Page last updated at 01:52 GMT, Friday, 14 November 2008

NHS 'should get tough over pain'

Help The Aged says many people have to deal with pain on their own

People want to see tougher action taken against the NHS when it fails to help patients in pain, a poll suggests.

A Help the Aged survey of more than 1,000 people found nearly two-thirds thought hospitals should be penalised for poor "pain management".

The charity said the issue needed to be made a key priority like MRSA and waiting times - instead of being seen as doctors as inevitable in old age.

It said non-compliance with guidelines should affect ratings and funding.

And it also called for pain management to become more of a priority across the rest of the NHS, including in GP care.

Pain is not an inevitable part of growing older
Paul Cann, of Help the Aged

NHS trusts are measured against a series of core standards and national targets, several of which focus on hospital infections and waiting times.

None of these is directly linked to pain management and Help the Aged said this was wrong.

The only way NHS trusts end up judged on pain is indirectly through general patient surveys.

But the charity said this meant there was not a strong enough link between poor performance and overall rating.

Quality of life

The poll found 62% of people wanted penalties, while over half felt health professionals dismissed pain as part-and-parcel of old age.

The charity said older people were being left to deal with pain on their own in a range of circumstances from post-surgery to living with conditions such as arthritis.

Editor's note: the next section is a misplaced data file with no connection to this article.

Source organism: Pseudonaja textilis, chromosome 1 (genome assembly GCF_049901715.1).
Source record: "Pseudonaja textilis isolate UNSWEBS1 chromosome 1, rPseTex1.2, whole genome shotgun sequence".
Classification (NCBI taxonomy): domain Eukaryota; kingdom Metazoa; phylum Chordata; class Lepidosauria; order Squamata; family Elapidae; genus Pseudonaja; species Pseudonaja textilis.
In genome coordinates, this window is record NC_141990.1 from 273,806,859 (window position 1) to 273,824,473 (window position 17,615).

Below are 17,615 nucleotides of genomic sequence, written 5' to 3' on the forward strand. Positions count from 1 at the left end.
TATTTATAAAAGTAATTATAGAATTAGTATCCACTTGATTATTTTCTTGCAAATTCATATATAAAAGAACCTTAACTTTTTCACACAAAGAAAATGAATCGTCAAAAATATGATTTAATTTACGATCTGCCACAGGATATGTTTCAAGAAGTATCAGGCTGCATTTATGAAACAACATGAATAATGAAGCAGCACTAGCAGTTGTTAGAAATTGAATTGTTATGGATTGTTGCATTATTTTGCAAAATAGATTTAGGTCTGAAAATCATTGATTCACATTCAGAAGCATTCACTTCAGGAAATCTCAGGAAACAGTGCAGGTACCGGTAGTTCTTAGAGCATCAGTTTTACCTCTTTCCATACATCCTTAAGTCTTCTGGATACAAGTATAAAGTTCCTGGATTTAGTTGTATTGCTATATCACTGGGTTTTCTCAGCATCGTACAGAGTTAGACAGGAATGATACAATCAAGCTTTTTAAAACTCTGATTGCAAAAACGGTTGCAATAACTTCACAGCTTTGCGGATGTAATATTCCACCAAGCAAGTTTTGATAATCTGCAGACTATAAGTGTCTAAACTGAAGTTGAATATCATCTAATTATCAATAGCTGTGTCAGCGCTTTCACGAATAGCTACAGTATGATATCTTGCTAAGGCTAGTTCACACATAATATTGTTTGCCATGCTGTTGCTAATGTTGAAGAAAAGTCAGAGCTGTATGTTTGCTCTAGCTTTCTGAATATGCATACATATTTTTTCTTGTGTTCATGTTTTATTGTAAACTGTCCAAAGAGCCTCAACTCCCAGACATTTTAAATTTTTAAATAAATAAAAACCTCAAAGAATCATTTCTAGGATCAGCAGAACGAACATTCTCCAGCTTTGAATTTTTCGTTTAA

Paul Cann, director of policy at Help the Aged, said: "Pain is not an inevitable part of growing older.

"It must not be tolerated, either by older people themselves or those responsible for their care.

"Pain is exhausting - it undermines dignity, changes personality and drastically reduces quality of life."

Neil Hunt, chief executive of the Alzheimer's Society, said: "It is unacceptable that more than half the people polled felt that health professionals dismiss pain in older people as "old age".

"Pain, like dementia, is not a natural part of ageing. The poll demonstrates a need for clear guidelines and regulations to ensure people in pain are cared for appropriately regardless of other factors including age.

"Pain management for people with dementia is particularly problematic as it is not always possible for a person with dementia to communicate when they are in pain.

"Specialist training is vital for all people caring for those in pain to minimise suffering and improve quality of life."

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